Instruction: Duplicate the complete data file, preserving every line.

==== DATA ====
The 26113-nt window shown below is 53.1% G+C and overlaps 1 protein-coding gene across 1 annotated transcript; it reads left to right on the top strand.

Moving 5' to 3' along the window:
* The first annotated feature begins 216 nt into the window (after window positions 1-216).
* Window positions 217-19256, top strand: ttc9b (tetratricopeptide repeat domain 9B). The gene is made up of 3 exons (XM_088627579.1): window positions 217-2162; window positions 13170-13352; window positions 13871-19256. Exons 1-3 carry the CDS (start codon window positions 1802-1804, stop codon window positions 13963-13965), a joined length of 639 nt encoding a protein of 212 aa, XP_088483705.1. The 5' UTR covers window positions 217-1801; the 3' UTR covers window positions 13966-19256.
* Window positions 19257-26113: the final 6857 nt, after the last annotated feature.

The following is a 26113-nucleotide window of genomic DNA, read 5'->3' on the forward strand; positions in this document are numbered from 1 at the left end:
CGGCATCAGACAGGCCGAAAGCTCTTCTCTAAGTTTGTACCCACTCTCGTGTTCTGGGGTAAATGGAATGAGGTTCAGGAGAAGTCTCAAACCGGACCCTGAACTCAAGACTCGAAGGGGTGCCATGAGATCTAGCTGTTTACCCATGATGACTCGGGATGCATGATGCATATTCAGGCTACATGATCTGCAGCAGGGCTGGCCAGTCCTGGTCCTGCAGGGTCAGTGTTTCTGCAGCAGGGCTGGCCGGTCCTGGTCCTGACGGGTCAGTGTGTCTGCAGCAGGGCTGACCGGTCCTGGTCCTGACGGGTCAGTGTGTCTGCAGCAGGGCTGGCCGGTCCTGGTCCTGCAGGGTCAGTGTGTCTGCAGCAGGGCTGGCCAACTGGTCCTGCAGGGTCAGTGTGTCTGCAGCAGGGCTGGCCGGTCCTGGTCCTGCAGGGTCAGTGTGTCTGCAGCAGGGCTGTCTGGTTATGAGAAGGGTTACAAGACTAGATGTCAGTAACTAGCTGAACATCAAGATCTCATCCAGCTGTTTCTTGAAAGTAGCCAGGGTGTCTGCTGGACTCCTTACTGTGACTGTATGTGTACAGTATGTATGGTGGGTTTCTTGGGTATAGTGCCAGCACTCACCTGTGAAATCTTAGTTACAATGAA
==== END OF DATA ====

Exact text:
The 26113-nt window shown below is 53.1% G+C and overlaps 1 protein-coding gene across 1 annotated transcript; it reads left to right on the top strand.

Moving 5' to 3' along the window:
* The first annotated feature begins 216 nt into the window (after window positions 1-216).
* Window positions 217-19256, top strand: ttc9b (tetratricopeptide repeat domain 9B). The gene is made up of 3 exons (XM_088627579.1): window positions 217-2162; window positions 13170-13352; window positions 13871-19256. Exons 1-3 carry the CDS (start codon window positions 1802-1804, stop codon window positions 13963-13965), a joined length of 639 nt encoding a protein of 212 aa, XP_088483705.1. The 5' UTR covers window positions 217-1801; the 3' UTR covers window positions 13966-19256.
* Window positions 19257-26113: the final 6857 nt, after the last annotated feature.

The following is a 26113-nucleotide window of genomic DNA, read 5'->3' on the forward strand; positions in this document are numbered from 1 at the left end:
CGGCATCAGACAGGCCGAAAGCTCTTCTCTAAGTTTGTACCCACTCTCGTGTTCTGGGGTAAATGGAATGAGGTTCAGGAGAAGTCTCAAACCGGACCCTGAACTCAAGACTCGAAGGGGTGCCATGAGATCTAGCTGTTTACCCATGATGACTCGGGATGCATGATGCATATTCAGGCTACATGATCTGCAGCAGGGCTGGCCAGTCCTGGTCCTGCAGGGTCAGTGTTTCTGCAGCAGGGCTGGCCGGTCCTGGTCCTGACGGGTCAGTGTGTCTGCAGCAGGGCTGACCGGTCCTGGTCCTGACGGGTCAGTGTGTCTGCAGCAGGGCTGGCCGGTCCTGGTCCTGCAGGGTCAGTGTGTCTGCAGCAGGGCTGGCCAACTGGTCCTGCAGGGTCAGTGTGTCTGCAGCAGGGCTGGCCGGTCCTGGTCCTGCAGGGTCAGTGTGTCTGCAGCAGGGCTGTCTGGTTATGAGAAGGGTTACAAGACTAGATGTCAGTAACTAGCTGAACATCAAGATCTCATCCAGCTGTTTCTTGAAAGTAGCCAGGGTGTCTGCTGGACTCCTTACTGTGACTGTATGTGTACAGTATGTATGGTGGGTTTCTTGGGTATAGTGCCAGCACTCACCTGTGAAATCTTAGTTACAATGAA